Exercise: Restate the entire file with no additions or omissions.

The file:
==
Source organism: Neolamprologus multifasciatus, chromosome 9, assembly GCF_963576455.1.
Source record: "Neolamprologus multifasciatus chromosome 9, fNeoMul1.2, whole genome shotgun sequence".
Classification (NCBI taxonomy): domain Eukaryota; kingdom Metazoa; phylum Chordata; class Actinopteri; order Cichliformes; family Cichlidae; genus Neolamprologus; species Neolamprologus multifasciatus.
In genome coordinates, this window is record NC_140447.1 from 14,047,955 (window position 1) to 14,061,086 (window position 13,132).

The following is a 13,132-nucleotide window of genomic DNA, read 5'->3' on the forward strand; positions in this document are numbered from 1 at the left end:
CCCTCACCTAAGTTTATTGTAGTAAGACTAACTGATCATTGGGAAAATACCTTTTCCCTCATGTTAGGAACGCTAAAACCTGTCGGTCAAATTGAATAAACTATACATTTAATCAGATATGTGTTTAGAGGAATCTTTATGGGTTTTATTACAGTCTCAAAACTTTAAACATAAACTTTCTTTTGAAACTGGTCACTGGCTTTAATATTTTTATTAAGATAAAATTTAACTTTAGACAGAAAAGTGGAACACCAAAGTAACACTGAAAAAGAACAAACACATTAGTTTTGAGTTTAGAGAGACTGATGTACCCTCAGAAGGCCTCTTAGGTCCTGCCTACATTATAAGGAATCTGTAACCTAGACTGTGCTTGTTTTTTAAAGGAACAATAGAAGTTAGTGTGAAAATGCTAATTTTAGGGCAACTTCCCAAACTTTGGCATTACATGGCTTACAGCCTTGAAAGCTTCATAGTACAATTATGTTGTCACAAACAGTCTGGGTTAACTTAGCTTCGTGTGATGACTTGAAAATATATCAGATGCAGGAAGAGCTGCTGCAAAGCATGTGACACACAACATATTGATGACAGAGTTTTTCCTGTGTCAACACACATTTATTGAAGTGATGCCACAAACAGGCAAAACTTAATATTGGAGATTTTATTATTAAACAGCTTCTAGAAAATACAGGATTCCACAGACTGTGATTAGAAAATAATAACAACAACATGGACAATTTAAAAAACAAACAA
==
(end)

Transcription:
Source organism: Neolamprologus multifasciatus, chromosome 9, assembly GCF_963576455.1.
Source record: "Neolamprologus multifasciatus chromosome 9, fNeoMul1.2, whole genome shotgun sequence".
Classification (NCBI taxonomy): domain Eukaryota; kingdom Metazoa; phylum Chordata; class Actinopteri; order Cichliformes; family Cichlidae; genus Neolamprologus; species Neolamprologus multifasciatus.
In genome coordinates, this window is record NC_140447.1 from 14,047,955 (window position 1) to 14,061,086 (window position 13,132).

The following is a 13,132-nucleotide window of genomic DNA, read 5'->3' on the forward strand; positions in this document are numbered from 1 at the left end:
CCCTCACCTAAGTTTATTGTAGTAAGACTAACTGATCATTGGGAAAATACCTTTTCCCTCATGTTAGGAACGCTAAAACCTGTCGGTCAAATTGAATAAACTATACATTTAATCAGATATGTGTTTAGAGGAATCTTTATGGGTTTTATTACAGTCTCAAAACTTTAAACATAAACTTTCTTTTGAAACTGGTCACTGGCTTTAATATTTTTATTAAGATAAAATTTAACTTTAGACAGAAAAGTGGAACACCAAAGTAACACTGAAAAAGAACAAACACATTAGTTTTGAGTTTAGAGAGACTGATGTACCCTCAGAAGGCCTCTTAGGTCCTGCCTACATTATAAGGAATCTGTAACCTAGACTGTGCTTGTTTTTTAAAGGAACAATAGAAGTTAGTGTGAAAATGCTAATTTTAGGGCAACTTCCCAAACTTTGGCATTACATGGCTTACAGCCTTGAAAGCTTCATAGTACAATTATGTTGTCACAAACAGTCTGGGTTAACTTAGCTTCGTGTGATGACTTGAAAATATATCAGATGCAGGAAGAGCTGCTGCAAAGCATGTGACACACAACATATTGATGACAGAGTTTTTCCTGTGTCAACACACATTTATTGAAGTGATGCCACAAACAGGCAAAACTTAATATTGGAGATTTTATTATTAAACAGCTTCTAGAAAATACAGGATTCCACAGACTGTGATTAGAAAATAATAACAACAACATGGACAATTTAAAAAACAAACAA